Navratri is a Hindu festival that spans nine days and is celebrated every year in the autumn. It is celebrated to honor Goddess Durga who symbolizes power and purity. Navratri is celebrated differently in India’s various regions. For many people it is a time of religious reflection and fasting; for others, it is a time for dancing and feasting. For example in the Indian state Gujarat, Navratri is celebrated by dancing. This specific festival dance form is called Garba.
Many traditional garbas are performed around a centrally lit lamp or a picture or statue of the Goddess Shakti. The circular and spiral figures of Garba have similarities to other spiritual dances, such as those of Sufi culture. Garba is played wearing the variant colors of Chaniya Choli. In West-Bengal states, Navratri is known as the Durga Puja. Durga Puja celebrated to mark the victory of Goddess Durga over the buffalo demon Mahisasura. It is symbolic of the victory of good over evil. During the course of the festival, the goddess is worshipped in various forms like Durga, Lakshmi, and Saraswati. She is a symbol of love, power, courage, and kindness.
Here is the importance of 9 days in Navaratri.
Day 1 - Maa Shailputri:
Day 1 of the Navratri celebrates Maa Shailputri. After the self-immolation as Goddess Sati, Goddess Parvati took birth as the daughter of Lord Himalaya. In Sanskrit Shail means the mountain and due to which Goddess was known as Shailputri, the daughter of the mountain.
Day 2 - Maa Brahmacharini
Day 2 of the Navaratri festival celebrates the Maa Brahmacharini. Her appearance is quiet and absorbed in meditation. Brahmacharini address ‘Brahma’ (penance) and “Charini” (female follower/ devotee) as a result, she is the symbol of Goddess who performs Tapa or hard penance.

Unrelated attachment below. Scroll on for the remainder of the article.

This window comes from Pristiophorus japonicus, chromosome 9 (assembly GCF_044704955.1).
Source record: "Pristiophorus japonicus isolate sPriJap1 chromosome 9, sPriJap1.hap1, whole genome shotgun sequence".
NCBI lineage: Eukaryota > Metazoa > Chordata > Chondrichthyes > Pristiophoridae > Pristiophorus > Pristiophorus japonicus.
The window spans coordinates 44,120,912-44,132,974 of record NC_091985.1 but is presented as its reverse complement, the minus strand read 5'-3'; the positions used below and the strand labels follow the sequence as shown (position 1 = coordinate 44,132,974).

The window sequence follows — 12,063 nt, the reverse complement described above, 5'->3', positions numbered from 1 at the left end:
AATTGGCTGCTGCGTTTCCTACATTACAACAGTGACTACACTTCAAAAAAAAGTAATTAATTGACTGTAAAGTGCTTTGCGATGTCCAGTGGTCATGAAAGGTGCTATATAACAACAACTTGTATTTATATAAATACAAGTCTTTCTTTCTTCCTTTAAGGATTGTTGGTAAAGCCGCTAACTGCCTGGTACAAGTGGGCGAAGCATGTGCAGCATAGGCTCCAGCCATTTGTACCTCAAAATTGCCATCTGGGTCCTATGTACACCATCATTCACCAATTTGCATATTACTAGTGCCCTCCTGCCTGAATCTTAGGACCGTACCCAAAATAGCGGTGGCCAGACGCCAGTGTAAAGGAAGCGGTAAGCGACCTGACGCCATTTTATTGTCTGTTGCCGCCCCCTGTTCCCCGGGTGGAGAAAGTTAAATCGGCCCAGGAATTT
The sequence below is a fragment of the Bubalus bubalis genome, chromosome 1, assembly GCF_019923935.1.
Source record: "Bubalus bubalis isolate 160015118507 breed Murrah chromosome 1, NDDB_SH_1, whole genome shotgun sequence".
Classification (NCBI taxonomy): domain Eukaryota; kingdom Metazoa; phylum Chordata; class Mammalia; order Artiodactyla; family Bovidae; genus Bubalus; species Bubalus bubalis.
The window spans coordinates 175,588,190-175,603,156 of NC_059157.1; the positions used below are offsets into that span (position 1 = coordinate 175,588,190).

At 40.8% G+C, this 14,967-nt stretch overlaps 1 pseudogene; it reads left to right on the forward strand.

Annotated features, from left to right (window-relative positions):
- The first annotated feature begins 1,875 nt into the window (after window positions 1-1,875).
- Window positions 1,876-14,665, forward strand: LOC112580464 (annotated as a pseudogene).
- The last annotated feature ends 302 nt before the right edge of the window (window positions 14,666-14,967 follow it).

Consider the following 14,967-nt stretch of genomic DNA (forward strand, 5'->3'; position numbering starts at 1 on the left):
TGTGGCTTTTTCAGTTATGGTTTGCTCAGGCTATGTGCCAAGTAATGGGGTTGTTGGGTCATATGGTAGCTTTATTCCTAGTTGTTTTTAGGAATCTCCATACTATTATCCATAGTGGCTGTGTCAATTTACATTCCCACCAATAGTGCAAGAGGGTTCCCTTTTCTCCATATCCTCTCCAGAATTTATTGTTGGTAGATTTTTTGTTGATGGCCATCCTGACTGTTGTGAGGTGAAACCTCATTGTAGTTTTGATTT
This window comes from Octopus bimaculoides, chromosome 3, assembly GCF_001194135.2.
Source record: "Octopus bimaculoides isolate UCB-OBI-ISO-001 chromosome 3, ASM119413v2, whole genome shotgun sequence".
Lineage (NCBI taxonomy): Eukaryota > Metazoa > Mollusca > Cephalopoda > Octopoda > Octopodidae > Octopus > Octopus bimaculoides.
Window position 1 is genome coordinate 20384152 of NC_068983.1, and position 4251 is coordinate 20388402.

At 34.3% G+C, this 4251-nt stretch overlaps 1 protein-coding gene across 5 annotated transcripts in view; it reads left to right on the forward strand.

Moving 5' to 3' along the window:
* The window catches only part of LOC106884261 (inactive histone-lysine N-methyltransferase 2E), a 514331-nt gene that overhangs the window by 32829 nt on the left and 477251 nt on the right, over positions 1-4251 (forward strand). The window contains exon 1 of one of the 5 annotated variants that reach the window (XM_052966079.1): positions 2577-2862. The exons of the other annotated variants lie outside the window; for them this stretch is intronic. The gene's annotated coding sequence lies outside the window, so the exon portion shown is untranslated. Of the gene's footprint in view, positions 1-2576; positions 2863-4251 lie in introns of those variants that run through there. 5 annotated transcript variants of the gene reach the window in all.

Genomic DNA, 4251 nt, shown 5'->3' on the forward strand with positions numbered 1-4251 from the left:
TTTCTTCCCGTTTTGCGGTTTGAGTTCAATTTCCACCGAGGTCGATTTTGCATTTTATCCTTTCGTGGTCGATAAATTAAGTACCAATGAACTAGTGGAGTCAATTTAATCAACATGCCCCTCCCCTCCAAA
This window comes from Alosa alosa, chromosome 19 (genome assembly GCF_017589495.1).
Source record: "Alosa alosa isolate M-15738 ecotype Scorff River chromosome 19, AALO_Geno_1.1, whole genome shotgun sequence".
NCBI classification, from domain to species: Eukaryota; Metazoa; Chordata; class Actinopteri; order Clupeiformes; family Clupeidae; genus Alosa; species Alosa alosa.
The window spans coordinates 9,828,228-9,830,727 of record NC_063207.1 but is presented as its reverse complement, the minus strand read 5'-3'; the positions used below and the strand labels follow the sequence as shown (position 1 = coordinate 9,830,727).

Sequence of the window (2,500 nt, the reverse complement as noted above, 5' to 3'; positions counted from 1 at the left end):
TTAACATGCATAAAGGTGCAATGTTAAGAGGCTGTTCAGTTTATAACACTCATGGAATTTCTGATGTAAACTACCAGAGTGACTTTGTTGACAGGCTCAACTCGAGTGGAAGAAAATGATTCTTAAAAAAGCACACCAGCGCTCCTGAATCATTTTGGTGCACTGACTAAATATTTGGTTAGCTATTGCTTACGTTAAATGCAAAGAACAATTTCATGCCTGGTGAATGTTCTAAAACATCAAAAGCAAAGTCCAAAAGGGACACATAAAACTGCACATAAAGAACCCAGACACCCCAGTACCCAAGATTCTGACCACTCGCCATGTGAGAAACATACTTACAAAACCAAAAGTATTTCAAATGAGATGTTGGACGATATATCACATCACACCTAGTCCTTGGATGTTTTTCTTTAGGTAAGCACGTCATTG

Day 3 - Maa Chandraghanta
Day 3 of the nine-day festival of Navratri celebrates Maa Chandraghanta. Goddess Chandraghanta is the married form the Goddess Parvati. After getting married to Lord Shiva Goddess Mahagauri started adorning her forehead with half Chandra and due to which Goddess Parvati was known as Goddess Chandraghanta. She is a symbol of bravery.
Day 4 - Maa Kushmunda
Day 4 of the Navaratri celebrated Maa Kushmunda. It believes that she is the creator and originator of the universe. She is the one who has the power to give light to the sun. Her smiles send the vibrations of life bliss and hope in all directions of this world.
Day 5 - Maa Skanda Mata
Day 5 of Navratri 2019 celebrates Maa Skand Mata. Mata means mother and Skanda Mata means mother of Skanda or Kartikeya. As is clear from the name, she is another form of Maa Parvati. Maa Skanda Mata represents the vulnerability of a mother who can fight anyone when the need arises to protect her child.
Day 6 - Maa Katyayani
Day 6 of the festival Navaratri celebrate Maa Katyayani. To destroy demon Mahishasura, Goddess Parvati took the form of Goddess Katyayani. It was the most violent form of Goddess Parvati. In this form Goddess Parvati is also known as Warrior Goddess.
Day 7 - Maa Kalratri
Day 7 of Navaratri 2019 celebrates Maa Kalratri. She is considered quite a violent form of Maa Parvati. Her name means: ‘Kaal’ - time/death & ‘Ratri’ - night. As per her name, she is considered as the destroyer of darkness. She Killed demons Shumbha & Nishumbha.
Day 8 - Maa Maha Gauri
Day 8 of the festival celebrates Maa Maha Gauri. It believes that the Maa Mahagauri has the power to fulfill all the desires of her devotees. Maa Mahagauri represents intelligence, peace, and prosperity.
Day 9 - Maa Maha Gauri
Day 9 of the festival of Navratri celebrates Goddess Siddhidatri. The goddess is known for having supernatural healing powers. The goddess represents the blissful state of mind, just like the sky on a clear day.
All the devotees celebrate these nine days by fasting and wearing nine different colors of Indian traditional dresses for nine days.